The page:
• gary gilbert

    Many of the collapsed homes are concrete blocks and mortar with no reinforcing. What has been the success of past efforts in other developing countries after an earthquake to get them to rebuild with reinforcing so that fewer buildings collapse in a quake? This will inform the rebuilding efforts after the human tragedy is dealt with. What next for buildings? Has anything worked in the past? Is a donation of massive quantities of recycled steel rebar going to help, etc…?

  • jeff

    My sister, Janet Brubacher, who works in Haiti with “save the children” was inside the airport when the earth shook. Her narrowing escape from the airport and report of the day after in this email is quite an insight into the reality of the situation.


    Bondye bon! I am okay and have been trying all night to reach you all but none of my phones work.

    I was at the airport waiting for Linny up in the second floor diplomatic lounge when the first erathquake struck. My brain refused to accept what my eyes saw- those walls were moving and the floor was jumping? When the roof started falling down I aimed for the stairs knowing I had to get out fast but movement wasn’t working very well with that heaving floor; I fell down the first step lost my shoes my wallet went flying climbed back up the stairs to get my wallet and then slid on my butt the rest of the way down the steps shoe and wallet in hand dodging the flying pieces of metal and ceiling. Something grazed my arm with no serious injuries. Arrived outside to a welcome silence so different from the deep explosive rumbling sounds inside and let out a shreak and a woop of joy and relief, so glad to be alive but trembling so much I couldn’t stand up. Once I caught my breath, and my heart beat slowed I put on my shoes and moved the car away from the building and parked on the other side of the street tried to make phone calls. Strangers hugged me, lots of hand slapping, everyone just so happy to have survived.

    Headed in my car for the MINUSTAH base a couple of miles down the road, and within minutes, as the sun set, there were hundreds of people running pell mell amongst the 4 rows of traffic in a 2 lane road. Saw the clouds of dust rising from the mountain ridge above me, heard people wailing, saw pickup trucks piled with wounded, others being carried piggy back. Then it was dark and I was still far from the base, stuck in traffic with the radio playing 99 point heaven sweet FM. Yes, true, and how it gave me hope that my world still existed. Turned off the engine and talked with people in vehicles next to me. Everyone worried about family members and so glad to be spared themselves. And where is Linda? I caught the tail end of a siren-blaring UN cortege that passed me and pulled up in front of the UN base and with the help of my Save the Children license plate I talked my way into the logistics base for the UN stabilization force military base. And here I remain sheltered.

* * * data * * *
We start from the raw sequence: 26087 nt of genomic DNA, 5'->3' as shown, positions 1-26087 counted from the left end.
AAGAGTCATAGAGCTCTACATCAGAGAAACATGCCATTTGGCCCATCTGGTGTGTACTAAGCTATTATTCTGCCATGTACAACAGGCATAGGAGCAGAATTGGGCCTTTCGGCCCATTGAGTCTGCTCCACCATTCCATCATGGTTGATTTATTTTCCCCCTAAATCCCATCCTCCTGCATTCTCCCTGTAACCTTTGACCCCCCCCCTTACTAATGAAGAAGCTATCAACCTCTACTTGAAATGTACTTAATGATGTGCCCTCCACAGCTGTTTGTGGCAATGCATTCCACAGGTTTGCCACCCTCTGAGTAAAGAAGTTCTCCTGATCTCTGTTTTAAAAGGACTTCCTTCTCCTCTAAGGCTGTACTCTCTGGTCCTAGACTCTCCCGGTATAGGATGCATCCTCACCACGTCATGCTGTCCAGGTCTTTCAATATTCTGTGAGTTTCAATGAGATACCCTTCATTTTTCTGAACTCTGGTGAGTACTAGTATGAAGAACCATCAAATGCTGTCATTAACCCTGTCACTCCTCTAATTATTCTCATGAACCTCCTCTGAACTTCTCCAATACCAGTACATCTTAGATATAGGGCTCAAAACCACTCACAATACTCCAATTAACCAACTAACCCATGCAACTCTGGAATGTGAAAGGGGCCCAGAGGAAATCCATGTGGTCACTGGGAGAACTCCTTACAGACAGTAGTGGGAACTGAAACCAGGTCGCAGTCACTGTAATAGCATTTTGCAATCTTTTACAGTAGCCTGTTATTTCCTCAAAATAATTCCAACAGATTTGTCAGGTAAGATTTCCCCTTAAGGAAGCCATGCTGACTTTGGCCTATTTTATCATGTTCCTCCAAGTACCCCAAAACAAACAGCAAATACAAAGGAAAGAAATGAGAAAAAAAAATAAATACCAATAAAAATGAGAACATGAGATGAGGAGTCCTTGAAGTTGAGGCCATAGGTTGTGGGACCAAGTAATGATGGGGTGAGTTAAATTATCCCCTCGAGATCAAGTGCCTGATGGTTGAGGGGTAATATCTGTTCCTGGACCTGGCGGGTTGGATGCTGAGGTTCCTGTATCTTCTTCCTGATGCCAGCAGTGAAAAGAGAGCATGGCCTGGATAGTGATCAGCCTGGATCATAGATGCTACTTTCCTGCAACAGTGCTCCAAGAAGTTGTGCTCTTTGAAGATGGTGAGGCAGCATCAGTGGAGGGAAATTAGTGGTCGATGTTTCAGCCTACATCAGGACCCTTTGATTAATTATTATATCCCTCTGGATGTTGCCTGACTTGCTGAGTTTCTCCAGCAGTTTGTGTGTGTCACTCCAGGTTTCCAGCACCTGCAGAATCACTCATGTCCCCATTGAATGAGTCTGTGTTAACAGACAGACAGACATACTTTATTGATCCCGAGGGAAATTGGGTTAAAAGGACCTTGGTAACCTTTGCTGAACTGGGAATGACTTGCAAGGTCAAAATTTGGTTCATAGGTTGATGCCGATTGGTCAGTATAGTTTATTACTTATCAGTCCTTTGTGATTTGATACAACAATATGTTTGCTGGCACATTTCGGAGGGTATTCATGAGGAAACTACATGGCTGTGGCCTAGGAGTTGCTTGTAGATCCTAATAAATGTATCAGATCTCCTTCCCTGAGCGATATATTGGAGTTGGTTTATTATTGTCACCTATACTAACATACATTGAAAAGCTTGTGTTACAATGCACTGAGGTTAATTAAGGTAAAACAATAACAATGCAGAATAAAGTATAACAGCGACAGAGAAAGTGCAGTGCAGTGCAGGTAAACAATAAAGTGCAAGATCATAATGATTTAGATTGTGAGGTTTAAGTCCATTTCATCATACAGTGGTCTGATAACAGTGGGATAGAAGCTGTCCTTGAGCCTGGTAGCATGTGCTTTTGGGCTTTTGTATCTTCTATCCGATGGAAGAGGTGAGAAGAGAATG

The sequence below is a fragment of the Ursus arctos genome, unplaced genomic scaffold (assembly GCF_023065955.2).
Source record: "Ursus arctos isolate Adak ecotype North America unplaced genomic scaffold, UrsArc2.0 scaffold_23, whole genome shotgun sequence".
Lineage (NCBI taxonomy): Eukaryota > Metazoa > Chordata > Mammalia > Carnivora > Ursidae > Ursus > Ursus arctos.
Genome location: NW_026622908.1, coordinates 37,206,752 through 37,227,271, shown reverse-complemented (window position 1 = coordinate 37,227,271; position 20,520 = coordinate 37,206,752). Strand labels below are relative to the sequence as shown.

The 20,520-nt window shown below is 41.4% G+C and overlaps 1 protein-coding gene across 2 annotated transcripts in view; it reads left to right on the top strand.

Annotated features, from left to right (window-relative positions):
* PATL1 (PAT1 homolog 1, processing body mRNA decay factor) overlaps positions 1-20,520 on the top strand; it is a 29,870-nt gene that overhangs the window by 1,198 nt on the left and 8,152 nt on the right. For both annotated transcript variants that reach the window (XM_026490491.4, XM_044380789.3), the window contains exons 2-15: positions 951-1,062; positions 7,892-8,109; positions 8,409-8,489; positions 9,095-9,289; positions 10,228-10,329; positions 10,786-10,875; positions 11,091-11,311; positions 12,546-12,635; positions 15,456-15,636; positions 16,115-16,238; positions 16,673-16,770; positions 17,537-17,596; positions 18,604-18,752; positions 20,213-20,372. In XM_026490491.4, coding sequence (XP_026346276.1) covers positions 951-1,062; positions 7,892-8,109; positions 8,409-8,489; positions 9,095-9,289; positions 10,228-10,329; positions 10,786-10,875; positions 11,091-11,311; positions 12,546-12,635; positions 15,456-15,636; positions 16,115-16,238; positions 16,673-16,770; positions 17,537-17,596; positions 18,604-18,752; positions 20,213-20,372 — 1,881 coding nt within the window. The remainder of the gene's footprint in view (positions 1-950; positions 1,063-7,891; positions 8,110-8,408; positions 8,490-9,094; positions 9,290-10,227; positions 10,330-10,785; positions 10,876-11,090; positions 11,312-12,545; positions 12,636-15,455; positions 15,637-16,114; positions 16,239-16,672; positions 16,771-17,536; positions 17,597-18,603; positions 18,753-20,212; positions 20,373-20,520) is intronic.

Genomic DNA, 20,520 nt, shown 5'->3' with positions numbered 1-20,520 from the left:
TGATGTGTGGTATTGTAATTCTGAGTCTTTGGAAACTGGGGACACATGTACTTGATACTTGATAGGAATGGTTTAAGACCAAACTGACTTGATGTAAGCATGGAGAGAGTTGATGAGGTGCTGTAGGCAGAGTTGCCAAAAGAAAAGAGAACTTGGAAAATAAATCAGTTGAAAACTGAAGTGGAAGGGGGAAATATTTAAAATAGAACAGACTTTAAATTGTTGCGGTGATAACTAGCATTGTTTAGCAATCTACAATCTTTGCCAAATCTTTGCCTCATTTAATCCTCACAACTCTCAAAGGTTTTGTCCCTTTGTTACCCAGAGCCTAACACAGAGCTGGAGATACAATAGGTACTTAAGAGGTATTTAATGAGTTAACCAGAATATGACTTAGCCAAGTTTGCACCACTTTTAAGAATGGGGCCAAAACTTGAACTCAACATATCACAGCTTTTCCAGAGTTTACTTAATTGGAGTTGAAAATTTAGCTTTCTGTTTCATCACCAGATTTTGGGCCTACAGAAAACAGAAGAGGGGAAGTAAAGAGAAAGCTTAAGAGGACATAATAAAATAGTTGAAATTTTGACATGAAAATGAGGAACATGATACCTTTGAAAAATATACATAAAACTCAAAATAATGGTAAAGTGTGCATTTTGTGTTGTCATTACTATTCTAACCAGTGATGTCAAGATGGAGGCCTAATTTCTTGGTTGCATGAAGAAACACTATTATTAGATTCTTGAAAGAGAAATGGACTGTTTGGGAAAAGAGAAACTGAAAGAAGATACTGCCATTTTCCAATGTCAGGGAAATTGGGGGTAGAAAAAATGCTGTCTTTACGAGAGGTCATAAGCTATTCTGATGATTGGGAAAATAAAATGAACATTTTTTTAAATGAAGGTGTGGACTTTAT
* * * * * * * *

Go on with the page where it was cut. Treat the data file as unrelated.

That was yesterday evening. I just came from the hangar where they are treating wounded. I stopped in to pick up a bandaid to prevent a full blown blister on my foot. Its a trek to get around this huge compound and I’ve been relaying messages to their command center from stranded UN people who reported to our office in Petionville. Now I have sore feet. As I taped on my own gauze I got caught up with various pleas ‘just a drink of water; please, where am I?; is there a doctor?; are they going to cut of my leg?’ Tears burn my eyes now as I see 10 year old Jonas shadowing me as I give water to patients laying on army cots in the improvised hospital, asking me to please put him in my car and take him to Champs Mars cuz he knows he can find his way home from there. His 2 little brothers died and his uncle put him in the caravan to treat his broken wrist and head contusions. Lots of wrecked bodies and lots of demand for body bags.

    I keep in touch with Save the Children office via 2-way radio but my mobile radio battery discharges rapidly and so I shuffle back and forth from the Chief of Operations office to use the car radio. UN returning patrols bring unbelieveable news of the destruction. No helicpters move after dark so rescuing must wait. At 3 am I snuggle into the back seat of the Patrol trying to keep the cold and the mosquitoes at bay.

    A Save the Children employee did a reconaissance on motorcycle around the city and determined my apartment building is still standing. I’m waiting permission to leave this safe haven where, unbelievably there is no food, no telephone access and no internet access. I masqueraded as a UN employee to get aces to this computer in the training center. You see, I have a 2-way radio, a big status symbol! which gains me access to many places. Finally I can communicate and I feel releived.

    I’m heading back to the hospital to give another hand until the 5 pm humanitarian emergency response meeting planned here on this compound. Later I hope to make it home tonight for food and a shower. I will do my best to keep in touch with you.

    So thankful to be alive and full of love for you all.


    Please share my good news.

  • http://www.filipinoboston.blogspot.com akilez

    The French already send help to Haiti JG Mc Laren.
    They are the first European country to send supplies and people to Haiti. The first Asian country to send help are the Philippines and China.